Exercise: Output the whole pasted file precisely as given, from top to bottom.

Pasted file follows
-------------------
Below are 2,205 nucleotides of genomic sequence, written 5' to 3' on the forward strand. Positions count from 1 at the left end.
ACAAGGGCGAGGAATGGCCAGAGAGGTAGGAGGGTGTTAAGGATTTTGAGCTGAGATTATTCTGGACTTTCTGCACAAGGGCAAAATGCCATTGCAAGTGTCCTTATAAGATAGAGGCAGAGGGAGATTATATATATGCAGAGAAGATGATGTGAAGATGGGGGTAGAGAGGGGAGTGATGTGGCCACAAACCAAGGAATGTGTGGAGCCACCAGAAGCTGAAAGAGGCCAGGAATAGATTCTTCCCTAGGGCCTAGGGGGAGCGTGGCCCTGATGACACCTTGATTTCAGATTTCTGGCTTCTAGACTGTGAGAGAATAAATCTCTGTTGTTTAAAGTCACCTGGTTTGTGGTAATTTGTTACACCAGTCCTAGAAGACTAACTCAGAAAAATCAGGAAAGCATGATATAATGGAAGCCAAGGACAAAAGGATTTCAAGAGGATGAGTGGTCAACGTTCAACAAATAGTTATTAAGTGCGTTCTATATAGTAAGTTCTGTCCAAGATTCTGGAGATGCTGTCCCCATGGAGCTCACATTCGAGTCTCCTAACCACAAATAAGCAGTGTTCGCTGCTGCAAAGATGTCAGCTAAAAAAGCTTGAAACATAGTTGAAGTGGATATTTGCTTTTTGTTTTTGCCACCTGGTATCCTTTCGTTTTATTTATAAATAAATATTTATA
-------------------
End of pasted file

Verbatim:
Below are 2,205 nucleotides of genomic sequence, written 5' to 3' on the forward strand. Positions count from 1 at the left end.
ACAAGGGCGAGGAATGGCCAGAGAGGTAGGAGGGTGTTAAGGATTTTGAGCTGAGATTATTCTGGACTTTCTGCACAAGGGCAAAATGCCATTGCAAGTGTCCTTATAAGATAGAGGCAGAGGGAGATTATATATATGCAGAGAAGATGATGTGAAGATGGGGGTAGAGAGGGGAGTGATGTGGCCACAAACCAAGGAATGTGTGGAGCCACCAGAAGCTGAAAGAGGCCAGGAATAGATTCTTCCCTAGGGCCTAGGGGGAGCGTGGCCCTGATGACACCTTGATTTCAGATTTCTGGCTTCTAGACTGTGAGAGAATAAATCTCTGTTGTTTAAAGTCACCTGGTTTGTGGTAATTTGTTACACCAGTCCTAGAAGACTAACTCAGAAAAATCAGGAAAGCATGATATAATGGAAGCCAAGGACAAAAGGATTTCAAGAGGATGAGTGGTCAACGTTCAACAAATAGTTATTAAGTGCGTTCTATATAGTAAGTTCTGTCCAAGATTCTGGAGATGCTGTCCCCATGGAGCTCACATTCGAGTCTCCTAACCACAAATAAGCAGTGTTCGCTGCTGCAAAGATGTCAGCTAAAAAAGCTTGAAACATAGTTGAAGTGGATATTTGCTTTTTGTTTTTGCCACCTGGTATCCTTTCGTTTTATTTATAAATAAATATTTATA